deliberate practice to become great at something. Such ‘greatness’
is often confused with the “talent” that enables it. For your
talent is rarely manifest as something great, usually, your talent
is actually something pretty mundane. Well, at least to you it is
mundane. It is something that you “just do”. But where do you start
on your 4 year journey to greatness?
Whenever we undertake something new we start as an enthusiastic
beginner. You donât know what you donât know as you steadily try
this new thing. You make mistakes. You correct them and make more
mistakes until at last you become competent at this new thing.
After a while (perhaps 2000 hours of trial and error and
practice) you realise that there’s more that you donât know than
you do know. You are competent in this new activity and know that
you donât know it all yet. Many many people give up at this point.
This is when discipline and disillusion crash head on. A rare few
let discipline win the battle and deliberately practice through
this painful period for another 2000 hours. Most people quit and
chase another shiny object or simply accept that they will never be
masters of this particular game.
If we have continued and learned and practiced after another
couple thousand hours we know what we know and we are very
deliberate about practice and cautious not to mess up. The
enthusiasm wanes and frequently get frustrated knowing that we’re
just short of perfection and how much more practice will it take
before this is just effortless? Perhaps another 4000 hours.
For those who persevere and keep on keeping on, there comes a
day when you find that greatness has happened. Everything went
brilliantly with your new skill and suddenly you realise that you
didnât think about it at all. It just happened. You have practiced
long enough and hard enough that now, your talent is manifest in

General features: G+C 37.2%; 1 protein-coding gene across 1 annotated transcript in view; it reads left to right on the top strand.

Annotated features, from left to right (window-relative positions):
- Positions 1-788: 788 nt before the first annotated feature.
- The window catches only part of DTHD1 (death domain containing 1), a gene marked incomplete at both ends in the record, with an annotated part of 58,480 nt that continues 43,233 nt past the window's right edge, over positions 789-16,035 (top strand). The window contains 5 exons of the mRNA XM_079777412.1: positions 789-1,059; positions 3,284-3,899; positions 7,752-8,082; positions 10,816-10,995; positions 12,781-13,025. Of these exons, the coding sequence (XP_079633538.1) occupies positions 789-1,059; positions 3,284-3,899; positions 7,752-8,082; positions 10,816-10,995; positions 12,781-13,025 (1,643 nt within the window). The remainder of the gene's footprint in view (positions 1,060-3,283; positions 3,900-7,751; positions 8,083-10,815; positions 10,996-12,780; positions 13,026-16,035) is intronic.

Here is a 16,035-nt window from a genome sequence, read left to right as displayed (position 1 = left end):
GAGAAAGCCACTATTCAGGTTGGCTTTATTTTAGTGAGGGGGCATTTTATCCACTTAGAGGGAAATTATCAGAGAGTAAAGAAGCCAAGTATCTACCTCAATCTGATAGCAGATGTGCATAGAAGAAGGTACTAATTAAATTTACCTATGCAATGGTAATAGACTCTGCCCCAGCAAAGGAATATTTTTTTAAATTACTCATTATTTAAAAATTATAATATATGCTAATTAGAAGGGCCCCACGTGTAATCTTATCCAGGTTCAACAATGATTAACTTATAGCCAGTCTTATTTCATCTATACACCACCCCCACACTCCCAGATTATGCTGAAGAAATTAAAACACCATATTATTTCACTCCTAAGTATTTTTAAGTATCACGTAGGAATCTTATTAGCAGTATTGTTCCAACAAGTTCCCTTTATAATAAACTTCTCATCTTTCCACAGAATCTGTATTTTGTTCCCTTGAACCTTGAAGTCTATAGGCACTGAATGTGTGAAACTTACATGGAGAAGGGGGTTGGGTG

this particular skill. You’ve been doing this for so long now that
you have forgotten how you do it. Will you still make mistakes. Of
course you will, but mistakes donât really bother you now, you just
do it again and get it right. How? You’re just doing it.
How can you shortcut the 10000 hour rule?
There’s a recent meta-study at
Princeton that refutes the 10000 hour rule suggesting that
deliberate practice makes a positive performance variance of just
26% in games and a mere one percent in professional activities. But
that does not mean you can develop greatness without any practice –
it has more to do with the predictability of the activities and
thus if they can even be effectively measured.
So how much practice do we need?
If you work on a ‘natural’ ability or great strength you already
have, then surely you can significantly reduce the time you need to
become great at it.
But what if my ‘talent’ has nothing to do with my job?
It may not be obvious to you at all, but if you are actually
good at your job, I suspect that you are using your talent, or at
least a part of the way you do your talent.
And if not. Then it’s about identifying your talent and leveraging
this into your desired activity.
Add value to your talent
The fantastic news about finding your talent within your
strengths is that your talent can be leveraged. That is, you can
use your talent in another area of your work and life to add value
to another area. You can also combine your talent with those of
other people to add value to each other.